More than a month ago, I returned from the open studio residency at Haystack in Maine; two weeks of uninterrupted time in three studios: graphics, wood and a digital fabrications facility. I came home renewed and excited about prospects for new work. I went to continue further explorations with 'cutting' using new tools in the fab lab. Haystack established it in 2011 and was the result of a collaboration with MIT. It includes a CNC router, laser cutter, 3D printer, milling machines, sign center and computer terminals, and was staffed by two tech assistants from MIT. I spent much time there experimenting primarily with the laser cutter.
There are two different cutting techniques one can employ with the laser cutter: vector and raster. Vector is more adept at cutting shapes out or into a material; raster tends to be used for engraving and making relief cuts. I tried both and found that I preferred the raster images. Some experimenting below:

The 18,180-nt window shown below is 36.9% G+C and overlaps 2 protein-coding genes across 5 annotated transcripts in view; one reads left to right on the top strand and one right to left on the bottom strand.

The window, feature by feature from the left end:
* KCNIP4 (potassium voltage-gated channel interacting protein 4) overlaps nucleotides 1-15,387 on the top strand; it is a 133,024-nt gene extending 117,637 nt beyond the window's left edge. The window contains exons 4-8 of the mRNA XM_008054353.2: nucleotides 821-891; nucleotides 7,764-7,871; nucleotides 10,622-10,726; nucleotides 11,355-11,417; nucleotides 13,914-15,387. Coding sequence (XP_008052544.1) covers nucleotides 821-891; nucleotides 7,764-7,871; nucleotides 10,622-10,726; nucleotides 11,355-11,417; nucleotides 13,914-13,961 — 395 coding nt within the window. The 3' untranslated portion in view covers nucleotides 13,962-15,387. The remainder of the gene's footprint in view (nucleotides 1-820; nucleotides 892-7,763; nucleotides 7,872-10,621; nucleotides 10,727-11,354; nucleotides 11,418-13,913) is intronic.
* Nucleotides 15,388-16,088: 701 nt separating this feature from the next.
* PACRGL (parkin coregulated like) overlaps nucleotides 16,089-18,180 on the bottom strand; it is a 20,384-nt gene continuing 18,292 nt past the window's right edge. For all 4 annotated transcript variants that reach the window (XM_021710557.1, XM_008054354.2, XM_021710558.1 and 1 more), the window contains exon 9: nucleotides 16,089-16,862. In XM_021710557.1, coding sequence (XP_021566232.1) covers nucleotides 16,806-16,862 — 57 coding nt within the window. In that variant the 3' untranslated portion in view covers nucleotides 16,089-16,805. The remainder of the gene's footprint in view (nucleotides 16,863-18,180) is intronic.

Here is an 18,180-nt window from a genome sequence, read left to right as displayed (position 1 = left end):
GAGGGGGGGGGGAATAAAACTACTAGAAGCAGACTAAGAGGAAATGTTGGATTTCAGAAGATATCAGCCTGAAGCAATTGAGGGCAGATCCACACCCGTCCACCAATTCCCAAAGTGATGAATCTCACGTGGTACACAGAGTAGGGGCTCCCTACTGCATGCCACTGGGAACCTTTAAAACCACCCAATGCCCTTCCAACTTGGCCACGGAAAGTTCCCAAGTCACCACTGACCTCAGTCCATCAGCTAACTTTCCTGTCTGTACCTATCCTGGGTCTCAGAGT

My goal was to make work that looked like it was not done with a machine. Image selection and treatment of materials contributed to the look. More examples below:
I also spent some time in the wood working studio. While there I observed one of the participants working with stacks of wood and realized that I could use a similar approach with book covers. Her primary tool was a scroll saw. I came home and purchased one!